Circulating Emotions in James Baldwin’s Going to Meet the Man and in American Society
Independent thesis Basic level (degree of Bachelor), 10 credits / 15 HE creditsStudent thesis
This essay explores how James Baldwin’s short story Going to Meet the Man depicts racist attitudes toward African-Americans in American society. Further, this essay also shows how racism is linked to a circulation of emotions that unconsciously generates a xenophobic nation affecting even those who implicitly are regarded as genuine citizens of that community. By using two theoretical perspectives, Sara Ahmed’s theory of affective economies and some of Freud’s concepts from psychoanalysis, this essay analyzes Baldwin’s text and discovers how the American nation needs to accept and recognize its racist history, just as a child needs to acknowledge his or her fear when experiencing traumatic events. Baldwin’s narrative reinforces racist stereotypes while at the same time using the text to write back to a society that at the time of writing had not expected, but indeed needed, an African-American man to publish a book from a white man’s perspective.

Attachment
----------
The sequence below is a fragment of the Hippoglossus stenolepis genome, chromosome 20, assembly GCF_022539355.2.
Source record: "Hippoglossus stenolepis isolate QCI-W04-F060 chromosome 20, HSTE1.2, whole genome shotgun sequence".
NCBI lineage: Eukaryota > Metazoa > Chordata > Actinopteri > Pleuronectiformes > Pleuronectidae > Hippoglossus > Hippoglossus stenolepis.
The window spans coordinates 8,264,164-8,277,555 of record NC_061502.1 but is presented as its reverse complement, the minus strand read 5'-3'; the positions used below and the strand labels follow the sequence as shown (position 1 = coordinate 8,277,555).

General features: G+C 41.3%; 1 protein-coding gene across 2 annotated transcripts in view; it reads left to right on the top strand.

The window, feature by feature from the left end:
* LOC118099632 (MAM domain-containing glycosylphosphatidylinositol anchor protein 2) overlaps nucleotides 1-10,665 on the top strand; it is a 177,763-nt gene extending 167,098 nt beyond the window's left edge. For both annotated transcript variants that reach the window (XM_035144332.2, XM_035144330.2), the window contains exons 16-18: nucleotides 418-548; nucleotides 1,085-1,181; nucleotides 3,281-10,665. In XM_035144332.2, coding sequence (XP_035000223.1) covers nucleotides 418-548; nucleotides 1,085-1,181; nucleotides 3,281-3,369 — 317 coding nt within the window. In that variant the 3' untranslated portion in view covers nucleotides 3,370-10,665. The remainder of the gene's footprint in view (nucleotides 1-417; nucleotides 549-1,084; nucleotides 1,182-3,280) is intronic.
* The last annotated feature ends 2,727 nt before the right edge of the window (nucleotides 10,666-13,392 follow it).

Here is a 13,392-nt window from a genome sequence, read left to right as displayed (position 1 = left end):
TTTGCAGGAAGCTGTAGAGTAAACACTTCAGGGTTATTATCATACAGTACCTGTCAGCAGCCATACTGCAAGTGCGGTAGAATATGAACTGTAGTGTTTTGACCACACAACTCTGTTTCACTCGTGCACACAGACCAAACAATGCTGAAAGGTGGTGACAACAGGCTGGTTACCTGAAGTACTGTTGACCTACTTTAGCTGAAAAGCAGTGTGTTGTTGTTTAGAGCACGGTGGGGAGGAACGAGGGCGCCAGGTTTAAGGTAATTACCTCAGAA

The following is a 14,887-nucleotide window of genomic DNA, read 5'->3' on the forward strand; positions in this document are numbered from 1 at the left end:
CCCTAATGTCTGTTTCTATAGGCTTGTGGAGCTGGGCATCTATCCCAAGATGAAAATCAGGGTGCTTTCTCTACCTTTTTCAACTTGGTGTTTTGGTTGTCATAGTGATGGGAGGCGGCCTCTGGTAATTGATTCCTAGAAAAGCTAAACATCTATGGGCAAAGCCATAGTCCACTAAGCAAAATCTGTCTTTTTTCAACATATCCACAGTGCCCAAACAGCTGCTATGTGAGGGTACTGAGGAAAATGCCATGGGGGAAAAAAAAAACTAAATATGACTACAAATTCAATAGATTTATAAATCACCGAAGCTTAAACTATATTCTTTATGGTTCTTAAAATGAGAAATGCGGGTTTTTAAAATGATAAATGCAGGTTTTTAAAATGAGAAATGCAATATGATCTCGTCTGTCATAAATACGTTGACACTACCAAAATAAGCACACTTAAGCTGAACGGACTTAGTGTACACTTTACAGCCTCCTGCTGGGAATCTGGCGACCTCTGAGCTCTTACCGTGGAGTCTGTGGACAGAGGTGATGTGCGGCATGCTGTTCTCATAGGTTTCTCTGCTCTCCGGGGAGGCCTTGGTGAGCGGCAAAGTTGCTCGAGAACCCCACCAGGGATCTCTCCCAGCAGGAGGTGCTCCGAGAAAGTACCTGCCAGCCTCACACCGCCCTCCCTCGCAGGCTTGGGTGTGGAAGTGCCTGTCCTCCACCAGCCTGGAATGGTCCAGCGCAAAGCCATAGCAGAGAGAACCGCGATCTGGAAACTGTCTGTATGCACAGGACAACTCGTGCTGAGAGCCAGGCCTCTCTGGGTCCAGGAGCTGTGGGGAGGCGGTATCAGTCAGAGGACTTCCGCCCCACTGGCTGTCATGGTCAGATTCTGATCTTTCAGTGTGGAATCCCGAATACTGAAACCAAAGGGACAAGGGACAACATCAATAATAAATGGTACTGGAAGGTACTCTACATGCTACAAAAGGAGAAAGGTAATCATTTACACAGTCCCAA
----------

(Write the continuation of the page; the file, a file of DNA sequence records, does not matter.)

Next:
Place, publisher, year, edition, pages
2017. , 20 p.
Ahmed, America, Baldwin, emotions, fear, Freud, psychoanalysis, racism, sexuality, stereotypes, uncanny
General Literature Studies
IdentifiersURN: urn:nbn:se:sh:diva-32420OAI: oai:DiVA.org:sh-32420DiVA: diva2:1089178
Subject / course
2017-01-11, Flemingsberg, 14:00 (English)